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Although Advanced Micro Devices earlier this year officially confirmed plans to completely get rid of microprocessor branding, the company has quietly decided to introduce chips made using 32nm process technology in FM1 packaging under Athlon II and Sempron trademarks, according to a source with knowledge of AMD’s plans.

With the introduction of A-series accelerated processing units (APUs) AMD also rolled-out new FM3 platform for mainstream offerings. But while AMD’s code-named Llano APUs do offer up to four x86 cores and a desktop-class graphics adapter, not everyone needs integrated graphics solutions and many prefer discrete chips. In order to address those customers, AMD plans to offer “graphics free” Llano chips, a source indicated.

The new central processing units will be made using 32nm process technology and will have similar characteristics similar to Llano APUs (advanced power consumption management, performance tweaks, etc.), but will naturally lack graphics adapter. The novelties will only be compatible with FM1 mainboards.

 AMD intends to offer the “graphics free” Llano processors under Athlon II and Sempron brands. The first model – Athlon II X4 631 (2.60GHz, 100W, 4MB L2 cache) – is already listed on the company’s web-site. Thanks to 1MB of level-two cache, the new Athlon II should provide higher performance than previous-generation offerings with 512KB cache per core in certain cases. 

Since the new Athlon II and Sempron are made using 32nm process technology and are generally inexpensive (the Athlon II X4 631 costs $79 in 1000-unit quantities), they may become popular among overclockers.

Tags: AMD, Sempron, Athlon, Llano, 32nm

Discussion

Comments currently: 12
Discussion started: 08/17/11 03:14:12 PM
Latest comment: 08/19/11 11:06:29 AM
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[1-8]

1. 
Force would be with you AMD!

/* Please think about more computing power too. */
0 0 [Posted by: Pouria  | Date: 08/17/11 03:14:12 PM]
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2. 
wow ... the old Athlon II x4 650 were using old 45nm technology and running at 3.2 ghz having a TDP of 95 w and this one is on 32 nm having TDP of 100 watts ... something is seriously wrong here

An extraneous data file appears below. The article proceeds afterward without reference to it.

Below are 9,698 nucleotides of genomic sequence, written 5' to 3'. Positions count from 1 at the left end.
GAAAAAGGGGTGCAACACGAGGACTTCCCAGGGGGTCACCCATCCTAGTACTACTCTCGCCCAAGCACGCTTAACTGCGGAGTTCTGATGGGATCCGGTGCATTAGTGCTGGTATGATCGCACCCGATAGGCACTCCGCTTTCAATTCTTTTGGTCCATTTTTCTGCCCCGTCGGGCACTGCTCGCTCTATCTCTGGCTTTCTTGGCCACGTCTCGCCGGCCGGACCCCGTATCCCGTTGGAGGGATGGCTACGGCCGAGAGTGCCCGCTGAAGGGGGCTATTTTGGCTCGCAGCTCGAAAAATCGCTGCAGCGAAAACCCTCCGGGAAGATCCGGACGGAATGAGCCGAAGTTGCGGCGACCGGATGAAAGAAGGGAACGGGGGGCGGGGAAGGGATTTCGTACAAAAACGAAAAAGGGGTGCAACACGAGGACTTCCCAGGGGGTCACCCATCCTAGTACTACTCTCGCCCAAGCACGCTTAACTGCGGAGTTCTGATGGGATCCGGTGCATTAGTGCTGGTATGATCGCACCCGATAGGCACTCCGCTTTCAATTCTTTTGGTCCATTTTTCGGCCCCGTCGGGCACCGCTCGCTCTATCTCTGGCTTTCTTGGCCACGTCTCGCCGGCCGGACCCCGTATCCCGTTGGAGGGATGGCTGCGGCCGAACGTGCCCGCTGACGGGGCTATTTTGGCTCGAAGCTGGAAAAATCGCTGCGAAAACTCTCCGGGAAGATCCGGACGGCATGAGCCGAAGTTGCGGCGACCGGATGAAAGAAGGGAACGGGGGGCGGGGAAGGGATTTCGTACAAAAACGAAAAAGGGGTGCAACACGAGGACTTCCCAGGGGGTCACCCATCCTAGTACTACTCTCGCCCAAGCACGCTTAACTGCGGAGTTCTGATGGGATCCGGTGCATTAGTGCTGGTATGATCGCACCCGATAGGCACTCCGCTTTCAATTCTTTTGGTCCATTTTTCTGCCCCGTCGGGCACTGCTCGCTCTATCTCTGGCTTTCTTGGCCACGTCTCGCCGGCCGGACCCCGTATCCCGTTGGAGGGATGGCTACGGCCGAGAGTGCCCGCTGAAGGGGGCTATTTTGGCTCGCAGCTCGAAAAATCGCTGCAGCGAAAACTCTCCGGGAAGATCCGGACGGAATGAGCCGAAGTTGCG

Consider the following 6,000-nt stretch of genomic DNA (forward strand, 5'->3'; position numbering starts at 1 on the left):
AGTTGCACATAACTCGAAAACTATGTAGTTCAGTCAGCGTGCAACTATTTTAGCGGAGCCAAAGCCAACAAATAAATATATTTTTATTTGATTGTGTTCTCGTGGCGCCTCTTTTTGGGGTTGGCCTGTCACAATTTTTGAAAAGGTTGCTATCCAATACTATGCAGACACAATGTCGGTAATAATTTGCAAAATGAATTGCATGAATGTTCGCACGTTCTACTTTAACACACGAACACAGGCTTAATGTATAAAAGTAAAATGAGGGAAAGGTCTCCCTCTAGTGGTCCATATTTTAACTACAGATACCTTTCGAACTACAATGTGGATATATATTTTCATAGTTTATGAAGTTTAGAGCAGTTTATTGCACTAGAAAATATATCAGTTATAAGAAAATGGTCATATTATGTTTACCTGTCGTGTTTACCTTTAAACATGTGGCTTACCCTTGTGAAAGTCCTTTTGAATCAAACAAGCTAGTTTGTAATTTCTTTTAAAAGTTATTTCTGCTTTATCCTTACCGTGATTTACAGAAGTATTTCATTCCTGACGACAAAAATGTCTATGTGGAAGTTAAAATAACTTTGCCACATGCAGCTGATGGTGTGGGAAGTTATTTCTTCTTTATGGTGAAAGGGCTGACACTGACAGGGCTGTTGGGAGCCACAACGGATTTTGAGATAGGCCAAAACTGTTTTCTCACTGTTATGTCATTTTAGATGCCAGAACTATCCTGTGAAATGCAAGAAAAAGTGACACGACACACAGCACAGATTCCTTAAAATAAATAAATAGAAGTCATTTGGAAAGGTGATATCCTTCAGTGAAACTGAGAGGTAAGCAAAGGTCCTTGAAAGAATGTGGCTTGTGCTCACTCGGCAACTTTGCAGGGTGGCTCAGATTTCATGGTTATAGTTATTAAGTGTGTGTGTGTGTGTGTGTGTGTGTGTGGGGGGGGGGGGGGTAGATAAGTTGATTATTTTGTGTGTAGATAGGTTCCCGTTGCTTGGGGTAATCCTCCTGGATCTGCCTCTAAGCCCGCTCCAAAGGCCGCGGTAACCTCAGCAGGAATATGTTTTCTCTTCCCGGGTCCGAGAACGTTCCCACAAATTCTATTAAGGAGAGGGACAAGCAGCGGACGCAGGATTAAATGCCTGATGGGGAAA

3 1 [Posted by: mahmoodadeel  | Date: 08/17/11 04:51:34 PM]
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- collapse thread

 
Yes your conclusion is wrong.

You forget:
a) the TDP does not really equal consumption (as such e.g. take the current i3-2100s or SB-Pentiums) --> they are in a 65w TDP envelope and realistically need maybe half --> the same applies for most undervolting conducted on current APUs (as such again only the "official" TDP is set higher)
b) the TDP could already be 100w "officially" if it needs around 66w --> thus not "officially" in the 65w TDP envelope which could be addressed by over-priced but in-the-end similar CPUs/APUs --> see Intel and their "S" variants or AMDs 45w AM3 versions of CPUs
c) Northbridge integration etc. is as well missing from your deduction (which in itself will add e.g. about 5 watts to the official TDP i.e. 95w TDP (former TDP class) + 5w the original Northbridge TDP = officially 100w TDP --> simply stating the potency the CPU cooler has to have --> overall efficiency is higher due to integration

This list is by no means complete --> however do not jump to conclusions too quickly!

PS: The same would apply to the "Bulldozer to be bundled with watercooling" information that floated around the past few days. Why would a 125w TDP CPU "need" watercooling? If you look at most (unconscious) deductions most comments/forum entries etc. however end up going into that direction of thought. --> Why not assume AMD wants to cater the "extreme" crowd with a (ever so more popular) watercooling?! There will still be normal or tray versions, so what is the problem? It is naturally NOT needed to watercool these CPUs (as in the past with similar TDPs)

Greetings!
1 2 [Posted by: shrivan  | Date: 08/18/11 07:19:13 AM]
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I disagree with you. Both TDPs were given by AMD themselves so it is expected that they have tested this similarly compared to its other chips... meaning that the Thermal allowance on this chip is indeed higher than the 95 Watt variant.
0 0 [Posted by: goury  | Date: 08/18/11 07:46:48 PM]